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The Impact of Exporting: Evidence from a Randomized Experiment

The evidence clearly suggests that exporting enterprises are more productive than enterprises that only sell domestically. The traditional explanation is that since export market participation is costly, the best enterprises self-select into export markets. Many policymakers believe, however, that export-oriented growth raises productivity through a variety of channels, such as learning from buyers, the need to exert greater effort in competitive foreign markets and the ability to exploit economies of scale.

Research Project
4 Dec 2012

Brewing Success: Market Incentives to Improve The Quality of Kenyan Coffee

Coffee is Kenya's primary agricultural export and is an important source of employment and livelihoods in rural Kenya. While Kenya is world-renowned for fine Mild Arabica coffee of high average grade, the quality of Kenyan coffee is extremely uneven. Shortcomings in quality have sometimes been attributed to the cooperative nature of smallholder coffee sales.

Research Project
4 Dec 2012

Exit from Informality: Carrot and Stick

In developing countries, informality is widespread amongst firms. In Bangladesh, for example, a recent survey suggests that about 70% of firms are not registered with the Tax Authority. There does seem to be a negative relationship between informality and productivity, but the direction of causality is unclear: less productive firms may choose to be informal, or there may be something about informality that makes firms less productive.

Research Project
4 Dec 2012

Highways, Firm Productivity, and Allocative Efficiency in India

Public investment in infrastructure is often recommended as a means of promoting economic activity. Identifying the impact of infrastructure investment on economic activity is, however, very complicated. The placement of new infrastructure may itself be endogenous, which makes it difficult to clearly quantify causal effects. Areas with better roads may grow faster, but it is equally possible that the economic potential of the region dictated where roads were placed. It is also possible that roads are placed into struggling regions as an effort to prop up the local economy.

Research Project
4 Dec 2012

Credit Constraints and Risk in Commodity Supply Chains in Sierra Leone and Liberia

After decades of political instability and civil war in Sierra Leone and Liberia, the development of a vibrant private sector is a crucial element of both countries’ strategies to prevent a return to conflict. In particular, both governments have placed priority on supporting the growth of small and medium sized enterprises (SMEs) as an engine for employment and social mobility.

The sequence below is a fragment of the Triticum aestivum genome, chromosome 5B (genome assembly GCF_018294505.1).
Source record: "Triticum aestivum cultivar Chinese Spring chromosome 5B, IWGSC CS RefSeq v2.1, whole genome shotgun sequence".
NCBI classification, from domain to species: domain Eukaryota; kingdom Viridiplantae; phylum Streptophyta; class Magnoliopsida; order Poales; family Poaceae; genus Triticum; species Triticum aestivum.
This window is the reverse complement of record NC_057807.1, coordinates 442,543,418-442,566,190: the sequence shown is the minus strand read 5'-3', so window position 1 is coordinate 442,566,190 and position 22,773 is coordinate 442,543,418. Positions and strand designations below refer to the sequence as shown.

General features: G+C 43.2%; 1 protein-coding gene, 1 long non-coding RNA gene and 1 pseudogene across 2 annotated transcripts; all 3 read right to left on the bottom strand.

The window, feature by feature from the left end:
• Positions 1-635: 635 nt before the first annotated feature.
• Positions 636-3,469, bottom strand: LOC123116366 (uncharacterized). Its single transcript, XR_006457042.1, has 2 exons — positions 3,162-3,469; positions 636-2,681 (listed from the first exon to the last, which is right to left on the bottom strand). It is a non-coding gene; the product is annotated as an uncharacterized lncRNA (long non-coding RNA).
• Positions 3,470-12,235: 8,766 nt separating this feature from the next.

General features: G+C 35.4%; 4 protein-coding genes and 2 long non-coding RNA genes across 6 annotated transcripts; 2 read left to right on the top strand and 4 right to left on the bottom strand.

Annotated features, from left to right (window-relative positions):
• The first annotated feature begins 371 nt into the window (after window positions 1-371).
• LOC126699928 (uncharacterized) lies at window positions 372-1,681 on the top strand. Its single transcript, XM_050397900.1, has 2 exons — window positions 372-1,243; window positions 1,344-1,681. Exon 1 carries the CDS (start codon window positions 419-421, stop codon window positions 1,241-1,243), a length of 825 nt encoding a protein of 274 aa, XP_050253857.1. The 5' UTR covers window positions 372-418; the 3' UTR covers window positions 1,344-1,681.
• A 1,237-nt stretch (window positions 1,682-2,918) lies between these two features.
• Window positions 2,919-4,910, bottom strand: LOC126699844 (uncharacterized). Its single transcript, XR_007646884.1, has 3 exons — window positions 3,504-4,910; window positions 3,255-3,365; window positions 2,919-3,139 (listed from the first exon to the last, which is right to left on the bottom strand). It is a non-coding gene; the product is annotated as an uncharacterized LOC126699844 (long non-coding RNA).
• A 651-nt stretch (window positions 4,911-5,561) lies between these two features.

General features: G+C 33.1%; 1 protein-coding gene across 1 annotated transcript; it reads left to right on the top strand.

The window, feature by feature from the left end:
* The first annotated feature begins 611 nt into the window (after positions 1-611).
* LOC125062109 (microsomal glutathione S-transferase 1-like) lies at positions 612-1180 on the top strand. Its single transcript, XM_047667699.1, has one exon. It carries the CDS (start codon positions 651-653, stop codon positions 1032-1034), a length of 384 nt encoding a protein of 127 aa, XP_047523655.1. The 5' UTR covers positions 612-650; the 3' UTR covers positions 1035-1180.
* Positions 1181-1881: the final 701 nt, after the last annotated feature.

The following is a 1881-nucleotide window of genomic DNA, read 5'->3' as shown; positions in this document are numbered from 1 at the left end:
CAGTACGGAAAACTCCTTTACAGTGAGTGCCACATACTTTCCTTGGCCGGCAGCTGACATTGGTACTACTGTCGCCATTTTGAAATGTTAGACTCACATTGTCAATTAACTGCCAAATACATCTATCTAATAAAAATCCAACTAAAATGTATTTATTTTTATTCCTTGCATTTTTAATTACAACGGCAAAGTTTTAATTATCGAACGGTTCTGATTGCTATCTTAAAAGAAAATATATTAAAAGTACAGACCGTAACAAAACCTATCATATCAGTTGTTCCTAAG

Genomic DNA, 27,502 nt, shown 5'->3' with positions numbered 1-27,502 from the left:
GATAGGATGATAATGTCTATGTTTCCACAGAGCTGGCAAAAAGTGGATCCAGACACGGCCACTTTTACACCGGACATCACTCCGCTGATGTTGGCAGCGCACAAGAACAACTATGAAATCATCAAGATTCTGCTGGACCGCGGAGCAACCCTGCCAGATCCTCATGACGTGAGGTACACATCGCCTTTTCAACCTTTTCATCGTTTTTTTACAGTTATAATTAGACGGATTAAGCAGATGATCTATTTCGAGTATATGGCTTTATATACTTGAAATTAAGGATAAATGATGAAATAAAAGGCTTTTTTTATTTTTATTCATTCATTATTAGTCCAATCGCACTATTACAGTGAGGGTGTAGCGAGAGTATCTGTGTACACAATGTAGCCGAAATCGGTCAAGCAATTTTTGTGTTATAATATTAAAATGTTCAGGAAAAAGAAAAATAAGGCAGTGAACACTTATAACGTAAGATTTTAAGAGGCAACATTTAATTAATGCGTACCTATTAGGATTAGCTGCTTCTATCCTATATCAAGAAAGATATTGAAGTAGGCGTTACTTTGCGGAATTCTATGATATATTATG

Research Project
4 Dec 2012

Exploring Dynamics in South African firms

South Africa has a huge unemployment problem and South African policymakers, as in many other countries, believe that the ability of small firms to create employment is a major part of the answer to this problem. But, in contrast to the situation in high and middle income countries, the reality is that nothing is known about the patterns of job creation and destruction in South Africa. What little we do know about firms is the result of small cross sectional surveys funded mainly by the World Bank around 2005.

Research Project
4 Dec 2012

Gender and Investment: Impact of the EAC Integration process on Cross Border Investment: A case Study of women investors in the EAC region

In the East African Community (EAC) region, women constitute over 50% of the population and make up at least 70% of the agricultural labour force but they play a much less significant role in the formal economy. Women have invested mainly in the informal sectors, mainly in relatively low income earning activities such as vending, wholesale and retail, and have little or no presence in in primary sectors such as manufacturing, mining, construction, transport, and finance sectors. In Kenya for instance men represent 99% and 91% of those operating construction and transport enterprises.

Research Project
4 Dec 2012

The Relation between Conflict and Private Enterprise Activity in Low Income Countries

Conflict has a strong negative effect on low-income countries' growth, while entrepreneurial activity is a key determinant of economic development. So understanding the relationship between conflict and entrepreneurial activity is extremely important. On the one hand conflict may reduce entrepreneurial activity, although there is evidence of resilience. On the other hand private entrepreneurial collaboration can either reduce or increase the gains from conflict. In the first case one could observe a virtuous cycle of private entrepreneurship, conflict reduction and growth.

Research Project
5 Dec 2012

24 Exploratory Research Grants awarded in Rounds 1-4

Project summaries for successful PEDL Exploratory Grant applications are now available online via the "Projects" page.

News
5 Dec 2012

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